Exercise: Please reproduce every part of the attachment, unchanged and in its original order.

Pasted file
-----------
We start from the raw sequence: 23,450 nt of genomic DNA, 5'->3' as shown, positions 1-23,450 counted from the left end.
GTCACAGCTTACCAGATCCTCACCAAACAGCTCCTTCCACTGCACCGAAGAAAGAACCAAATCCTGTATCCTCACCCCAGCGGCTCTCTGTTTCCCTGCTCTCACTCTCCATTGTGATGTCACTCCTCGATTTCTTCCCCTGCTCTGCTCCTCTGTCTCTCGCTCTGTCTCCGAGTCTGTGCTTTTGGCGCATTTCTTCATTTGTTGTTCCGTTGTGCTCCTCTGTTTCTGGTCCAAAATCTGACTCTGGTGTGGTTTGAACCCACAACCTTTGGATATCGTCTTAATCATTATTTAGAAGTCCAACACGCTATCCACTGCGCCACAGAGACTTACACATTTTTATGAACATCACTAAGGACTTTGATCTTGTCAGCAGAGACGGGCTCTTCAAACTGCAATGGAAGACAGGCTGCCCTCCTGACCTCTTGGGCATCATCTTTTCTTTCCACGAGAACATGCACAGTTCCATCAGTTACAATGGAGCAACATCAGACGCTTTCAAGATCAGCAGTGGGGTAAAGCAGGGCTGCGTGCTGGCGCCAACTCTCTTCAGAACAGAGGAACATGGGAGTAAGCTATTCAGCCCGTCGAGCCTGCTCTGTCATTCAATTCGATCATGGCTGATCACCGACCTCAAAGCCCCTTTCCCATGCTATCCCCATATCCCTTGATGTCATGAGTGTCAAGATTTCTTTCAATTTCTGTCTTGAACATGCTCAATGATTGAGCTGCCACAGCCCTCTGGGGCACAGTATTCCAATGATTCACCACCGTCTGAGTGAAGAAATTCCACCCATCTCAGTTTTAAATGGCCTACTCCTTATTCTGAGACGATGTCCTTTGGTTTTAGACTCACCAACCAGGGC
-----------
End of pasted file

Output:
We start from the raw sequence: 23,450 nt of genomic DNA, 5'->3' as shown, positions 1-23,450 counted from the left end.
GTCACAGCTTACCAGATCCTCACCAAACAGCTCCTTCCACTGCACCGAAGAAAGAACCAAATCCTGTATCCTCACCCCAGCGGCTCTCTGTTTCCCTGCTCTCACTCTCCATTGTGATGTCACTCCTCGATTTCTTCCCCTGCTCTGCTCCTCTGTCTCTCGCTCTGTCTCCGAGTCTGTGCTTTTGGCGCATTTCTTCATTTGTTGTTCCGTTGTGCTCCTCTGTTTCTGGTCCAAAATCTGACTCTGGTGTGGTTTGAACCCACAACCTTTGGATATCGTCTTAATCATTATTTAGAAGTCCAACACGCTATCCACTGCGCCACAGAGACTTACACATTTTTATGAACATCACTAAGGACTTTGATCTTGTCAGCAGAGACGGGCTCTTCAAACTGCAATGGAAGACAGGCTGCCCTCCTGACCTCTTGGGCATCATCTTTTCTTTCCACGAGAACATGCACAGTTCCATCAGTTACAATGGAGCAACATCAGACGCTTTCAAGATCAGCAGTGGGGTAAAGCAGGGCTGCGTGCTGGCGCCAACTCTCTTCAGAACAGAGGAACATGGGAGTAAGCTATTCAGCCCGTCGAGCCTGCTCTGTCATTCAATTCGATCATGGCTGATCACCGACCTCAAAGCCCCTTTCCCATGCTATCCCCATATCCCTTGATGTCATGAGTGTCAAGATTTCTTTCAATTTCTGTCTTGAACATGCTCAATGATTGAGCTGCCACAGCCCTCTGGGGCACAGTATTCCAATGATTCACCACCGTCTGAGTGAAGAAATTCCACCCATCTCAGTTTTAAATGGCCTACTCCTTATTCTGAGACGATGTCCTTTGGTTTTAGACTCACCAACCAGGGC